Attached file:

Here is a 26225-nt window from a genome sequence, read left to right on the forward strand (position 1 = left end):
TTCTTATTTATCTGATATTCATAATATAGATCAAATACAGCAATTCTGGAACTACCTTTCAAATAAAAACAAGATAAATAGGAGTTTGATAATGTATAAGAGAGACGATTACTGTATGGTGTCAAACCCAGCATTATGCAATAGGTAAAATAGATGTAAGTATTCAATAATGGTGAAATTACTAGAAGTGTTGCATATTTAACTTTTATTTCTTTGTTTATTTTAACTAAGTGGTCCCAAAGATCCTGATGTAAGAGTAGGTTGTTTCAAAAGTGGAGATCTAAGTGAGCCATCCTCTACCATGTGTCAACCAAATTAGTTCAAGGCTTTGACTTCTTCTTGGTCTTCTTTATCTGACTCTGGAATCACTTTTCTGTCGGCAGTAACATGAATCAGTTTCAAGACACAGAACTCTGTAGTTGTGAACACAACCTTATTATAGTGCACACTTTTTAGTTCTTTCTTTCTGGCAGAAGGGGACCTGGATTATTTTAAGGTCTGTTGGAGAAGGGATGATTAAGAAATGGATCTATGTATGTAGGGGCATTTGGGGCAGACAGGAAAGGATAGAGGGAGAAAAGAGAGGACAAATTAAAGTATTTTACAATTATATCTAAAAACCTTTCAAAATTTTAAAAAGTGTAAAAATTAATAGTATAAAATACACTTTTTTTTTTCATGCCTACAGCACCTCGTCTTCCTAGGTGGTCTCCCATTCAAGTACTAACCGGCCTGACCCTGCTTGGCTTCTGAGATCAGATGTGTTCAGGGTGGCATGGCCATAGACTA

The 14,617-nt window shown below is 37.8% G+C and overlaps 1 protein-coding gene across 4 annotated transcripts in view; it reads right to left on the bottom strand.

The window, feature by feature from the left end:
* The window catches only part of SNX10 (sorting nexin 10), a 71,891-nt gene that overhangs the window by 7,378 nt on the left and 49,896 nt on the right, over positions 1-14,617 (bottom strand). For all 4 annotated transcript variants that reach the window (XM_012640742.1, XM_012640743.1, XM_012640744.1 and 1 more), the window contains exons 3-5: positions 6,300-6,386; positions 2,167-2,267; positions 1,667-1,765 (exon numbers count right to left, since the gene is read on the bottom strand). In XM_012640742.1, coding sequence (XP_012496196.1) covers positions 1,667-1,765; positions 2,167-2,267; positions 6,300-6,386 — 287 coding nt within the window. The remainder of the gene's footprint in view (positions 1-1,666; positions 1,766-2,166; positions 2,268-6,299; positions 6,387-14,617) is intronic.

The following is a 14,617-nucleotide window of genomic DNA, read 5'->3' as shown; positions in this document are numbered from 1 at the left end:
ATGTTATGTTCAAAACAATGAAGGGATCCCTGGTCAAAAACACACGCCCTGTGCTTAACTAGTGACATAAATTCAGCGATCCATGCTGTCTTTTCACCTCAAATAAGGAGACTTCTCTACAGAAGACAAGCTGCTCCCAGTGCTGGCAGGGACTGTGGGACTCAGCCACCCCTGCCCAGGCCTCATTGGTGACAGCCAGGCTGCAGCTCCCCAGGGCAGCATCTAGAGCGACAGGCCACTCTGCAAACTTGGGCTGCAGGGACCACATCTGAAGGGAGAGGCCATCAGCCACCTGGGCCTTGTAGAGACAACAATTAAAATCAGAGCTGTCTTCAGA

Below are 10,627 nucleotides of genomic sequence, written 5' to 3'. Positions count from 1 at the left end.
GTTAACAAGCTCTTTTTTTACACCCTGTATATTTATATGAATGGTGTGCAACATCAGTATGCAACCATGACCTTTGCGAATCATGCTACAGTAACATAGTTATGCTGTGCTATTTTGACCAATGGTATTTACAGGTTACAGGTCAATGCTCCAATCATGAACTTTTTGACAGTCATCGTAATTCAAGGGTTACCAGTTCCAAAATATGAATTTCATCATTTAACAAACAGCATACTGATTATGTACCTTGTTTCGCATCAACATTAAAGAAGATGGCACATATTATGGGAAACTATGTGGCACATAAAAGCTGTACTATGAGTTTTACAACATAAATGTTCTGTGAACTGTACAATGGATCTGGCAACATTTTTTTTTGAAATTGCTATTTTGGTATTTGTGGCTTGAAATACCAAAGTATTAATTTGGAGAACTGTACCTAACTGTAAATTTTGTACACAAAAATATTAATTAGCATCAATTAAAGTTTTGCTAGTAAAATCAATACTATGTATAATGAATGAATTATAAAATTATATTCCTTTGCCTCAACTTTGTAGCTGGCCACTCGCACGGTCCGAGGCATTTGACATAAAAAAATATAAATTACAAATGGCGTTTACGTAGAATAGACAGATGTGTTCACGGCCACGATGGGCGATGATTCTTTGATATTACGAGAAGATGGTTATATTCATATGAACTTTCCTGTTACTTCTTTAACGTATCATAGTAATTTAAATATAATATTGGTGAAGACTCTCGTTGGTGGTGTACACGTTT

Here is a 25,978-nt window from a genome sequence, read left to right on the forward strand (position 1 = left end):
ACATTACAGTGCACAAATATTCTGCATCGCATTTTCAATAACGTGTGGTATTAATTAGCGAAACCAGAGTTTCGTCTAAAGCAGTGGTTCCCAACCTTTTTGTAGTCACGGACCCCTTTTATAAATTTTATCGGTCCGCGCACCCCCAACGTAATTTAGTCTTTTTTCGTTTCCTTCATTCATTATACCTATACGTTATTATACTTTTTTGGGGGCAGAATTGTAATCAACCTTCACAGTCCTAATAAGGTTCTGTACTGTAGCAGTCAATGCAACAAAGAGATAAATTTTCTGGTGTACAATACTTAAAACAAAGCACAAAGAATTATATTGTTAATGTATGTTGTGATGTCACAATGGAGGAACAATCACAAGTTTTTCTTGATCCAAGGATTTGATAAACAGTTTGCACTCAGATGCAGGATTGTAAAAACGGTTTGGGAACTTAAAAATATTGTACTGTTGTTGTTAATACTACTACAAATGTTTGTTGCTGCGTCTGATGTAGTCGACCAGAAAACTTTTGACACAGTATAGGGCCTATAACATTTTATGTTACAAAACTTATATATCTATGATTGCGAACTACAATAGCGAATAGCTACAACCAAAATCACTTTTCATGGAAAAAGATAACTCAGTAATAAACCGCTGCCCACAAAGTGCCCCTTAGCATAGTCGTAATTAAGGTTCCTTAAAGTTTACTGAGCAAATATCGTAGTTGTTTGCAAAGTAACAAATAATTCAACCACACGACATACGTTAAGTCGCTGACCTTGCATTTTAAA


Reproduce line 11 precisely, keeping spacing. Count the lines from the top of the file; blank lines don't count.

ACATTACAGTGCACAAATATTCTGCATCGCATTTTCAATAACGTGTGGTATTAATTAGCGAAACCAGAGTTTCGTCTAAAGCAGTGGTTCCCAACCTTTTTGTAGTCACGGACCCCTTTTATAAATTTTATCGGTCCGCGCACCCCCAACGTAATTTAGTCTTTTTTCGTTTCCTTCATTCATTATACCTATACGTTATTATACTTTTTTGGGGGCAGAATTGTAATCAACCTTCACAGTCCTAATAAGGTTCTGTACTGTAGCAGTCAATGCAACAAAGAGATAAATTTTCTGGTGTACAATACTTAAAACAAAGCACAAAGAATTATATTGTTAATGTATGTTGTGATGTCACAATGGAGGAACAATCACAAGTTTTTCTTGATCCAAGGATTTGATAAACAGTTTGCACTCAGATGCAGGATTGTAAAAACGGTTTGGGAACTTAAAAATATTGTACTGTTGTTGTTAATACTACTACAAATGTTTGTTGCTGCGTCTGATGTAGTCGACCAGAAAACTTTTGACACAGTATAGGGCCTATAACATTTTATGTTACAAAACTTATATATCTATGATTGCGAACTACAATAGCGAATAGCTACAACCAAAATCACTTTTCATGGAAAAAGATAACTCAGTAATAAACCGCTGCCCACAAAGTGCCCCTTAGCATAGTCGTAATTAAGGTTCCTTAAAGTTTACTGAGCAAATATCGTAGTTGTTTGCAAAGTAACAAATAATTCAACCACACGACATACGTTAAGTCGCTGACCTTGCATTTTAAA